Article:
Relative roles of aggregation, competition, and predation in the North American invasion of the Asian Bush mosquito, Aedes japonicus
Freed, Thomas Z.
Leisnham, Paul T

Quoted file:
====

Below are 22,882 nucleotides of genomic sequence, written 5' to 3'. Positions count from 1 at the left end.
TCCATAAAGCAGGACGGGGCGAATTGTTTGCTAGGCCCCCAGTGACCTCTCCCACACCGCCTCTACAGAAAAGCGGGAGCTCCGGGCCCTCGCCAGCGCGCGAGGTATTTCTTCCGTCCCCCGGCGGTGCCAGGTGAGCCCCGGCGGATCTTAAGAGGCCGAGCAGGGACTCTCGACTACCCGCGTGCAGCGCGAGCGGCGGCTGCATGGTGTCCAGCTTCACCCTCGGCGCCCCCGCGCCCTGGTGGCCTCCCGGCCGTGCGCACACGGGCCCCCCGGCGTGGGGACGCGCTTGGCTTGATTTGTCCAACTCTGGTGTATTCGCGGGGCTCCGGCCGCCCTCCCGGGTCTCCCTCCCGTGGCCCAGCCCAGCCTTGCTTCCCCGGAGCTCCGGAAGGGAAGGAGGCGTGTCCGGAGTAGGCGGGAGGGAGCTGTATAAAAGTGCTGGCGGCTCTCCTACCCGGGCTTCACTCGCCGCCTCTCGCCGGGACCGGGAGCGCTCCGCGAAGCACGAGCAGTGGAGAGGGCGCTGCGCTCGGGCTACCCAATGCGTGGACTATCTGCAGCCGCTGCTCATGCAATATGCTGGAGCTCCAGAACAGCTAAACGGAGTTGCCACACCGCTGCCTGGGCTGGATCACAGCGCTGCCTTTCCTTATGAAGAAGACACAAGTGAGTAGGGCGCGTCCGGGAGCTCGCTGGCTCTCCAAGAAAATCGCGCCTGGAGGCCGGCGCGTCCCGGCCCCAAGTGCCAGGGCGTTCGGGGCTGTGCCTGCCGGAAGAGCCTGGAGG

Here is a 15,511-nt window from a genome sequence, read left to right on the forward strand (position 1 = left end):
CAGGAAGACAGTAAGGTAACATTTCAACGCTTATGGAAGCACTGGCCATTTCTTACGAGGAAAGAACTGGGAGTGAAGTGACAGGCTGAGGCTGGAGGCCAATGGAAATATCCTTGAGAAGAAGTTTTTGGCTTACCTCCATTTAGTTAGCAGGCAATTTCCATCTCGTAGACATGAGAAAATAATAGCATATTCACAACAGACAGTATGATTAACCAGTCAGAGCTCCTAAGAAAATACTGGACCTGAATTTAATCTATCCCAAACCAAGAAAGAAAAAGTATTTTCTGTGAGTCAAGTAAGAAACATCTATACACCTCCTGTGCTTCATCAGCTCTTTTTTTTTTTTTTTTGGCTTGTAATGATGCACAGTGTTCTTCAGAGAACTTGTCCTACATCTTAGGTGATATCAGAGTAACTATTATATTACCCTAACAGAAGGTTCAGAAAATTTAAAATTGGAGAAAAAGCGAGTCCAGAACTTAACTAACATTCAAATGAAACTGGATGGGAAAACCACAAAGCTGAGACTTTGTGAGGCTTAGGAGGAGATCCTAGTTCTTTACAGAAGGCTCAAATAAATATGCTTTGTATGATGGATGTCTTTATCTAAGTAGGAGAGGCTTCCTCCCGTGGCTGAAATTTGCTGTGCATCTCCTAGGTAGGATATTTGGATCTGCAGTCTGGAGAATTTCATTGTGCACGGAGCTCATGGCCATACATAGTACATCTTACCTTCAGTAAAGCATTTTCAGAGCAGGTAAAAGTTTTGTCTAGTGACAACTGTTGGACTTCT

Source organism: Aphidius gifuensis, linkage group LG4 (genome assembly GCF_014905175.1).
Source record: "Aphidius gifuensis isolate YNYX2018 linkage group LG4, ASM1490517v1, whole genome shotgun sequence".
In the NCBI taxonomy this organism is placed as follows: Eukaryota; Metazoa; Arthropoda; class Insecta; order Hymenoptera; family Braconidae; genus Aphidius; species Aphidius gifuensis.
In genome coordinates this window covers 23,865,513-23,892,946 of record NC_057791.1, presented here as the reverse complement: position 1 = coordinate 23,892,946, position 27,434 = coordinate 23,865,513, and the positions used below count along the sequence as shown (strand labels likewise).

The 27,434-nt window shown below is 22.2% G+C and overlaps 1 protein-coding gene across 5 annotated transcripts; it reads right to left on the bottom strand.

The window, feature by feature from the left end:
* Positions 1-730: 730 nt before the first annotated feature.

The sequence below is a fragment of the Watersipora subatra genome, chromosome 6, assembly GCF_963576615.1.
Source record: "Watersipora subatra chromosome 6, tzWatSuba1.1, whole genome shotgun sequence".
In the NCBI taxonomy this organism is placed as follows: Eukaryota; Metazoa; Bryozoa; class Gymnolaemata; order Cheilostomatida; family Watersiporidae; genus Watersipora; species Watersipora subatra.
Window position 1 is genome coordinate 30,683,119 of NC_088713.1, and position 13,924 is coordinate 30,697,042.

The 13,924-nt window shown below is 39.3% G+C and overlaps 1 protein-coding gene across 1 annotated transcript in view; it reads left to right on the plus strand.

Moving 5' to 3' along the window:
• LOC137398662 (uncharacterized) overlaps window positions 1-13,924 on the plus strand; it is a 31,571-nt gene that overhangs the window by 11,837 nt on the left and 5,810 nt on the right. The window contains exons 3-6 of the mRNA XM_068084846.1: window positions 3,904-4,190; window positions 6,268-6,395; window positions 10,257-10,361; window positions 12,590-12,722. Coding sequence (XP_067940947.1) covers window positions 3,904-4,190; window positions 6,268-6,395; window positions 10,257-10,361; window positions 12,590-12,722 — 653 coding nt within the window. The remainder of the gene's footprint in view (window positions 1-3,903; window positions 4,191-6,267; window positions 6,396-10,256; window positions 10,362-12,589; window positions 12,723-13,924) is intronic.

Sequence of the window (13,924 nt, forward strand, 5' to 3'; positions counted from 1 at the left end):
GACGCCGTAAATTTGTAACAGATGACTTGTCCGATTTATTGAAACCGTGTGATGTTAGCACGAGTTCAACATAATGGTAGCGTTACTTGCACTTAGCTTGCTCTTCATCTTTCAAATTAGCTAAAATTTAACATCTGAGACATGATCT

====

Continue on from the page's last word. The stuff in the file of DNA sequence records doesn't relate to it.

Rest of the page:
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The success of an invasion can be mediated by biological interactions (e.g. competition and predation). The newly invasive mosquito <italic>Aedes japonicus</italic> has established in the range of the competitively superior resident mosquito <italic> Aedes albopictus </italic> and the predatory indigenous mosquito <italic>Toxorhynchites rutilus</italic>. I tested the hypotheses that intraspecific aggregation, fluctuating resources, or keystone predation are facilitating the invasion of <italic>A. japonicus</italic> into the range of <italic>A. albopictus</italic>. Populations of <italic>A. japonicus</italic> and <italic>A. albopictus</italic> were negatively correlated with each other and intraspecifically aggregated in field studies, suggesting that aggregation is facilitating coexistence. Resources showed a high amount of spatial variability, and <italic>A. japonicus</italic> populations were strongly associated with resource-rich containers, providing evidence for the fluctuating resource hypothesis. A laboratory experiment showed that predation suppresses <italic>A. japonicus</italic> populations to a greater extent than interspecific competition when all three species co-occur, and provided no evidence for keystone predation.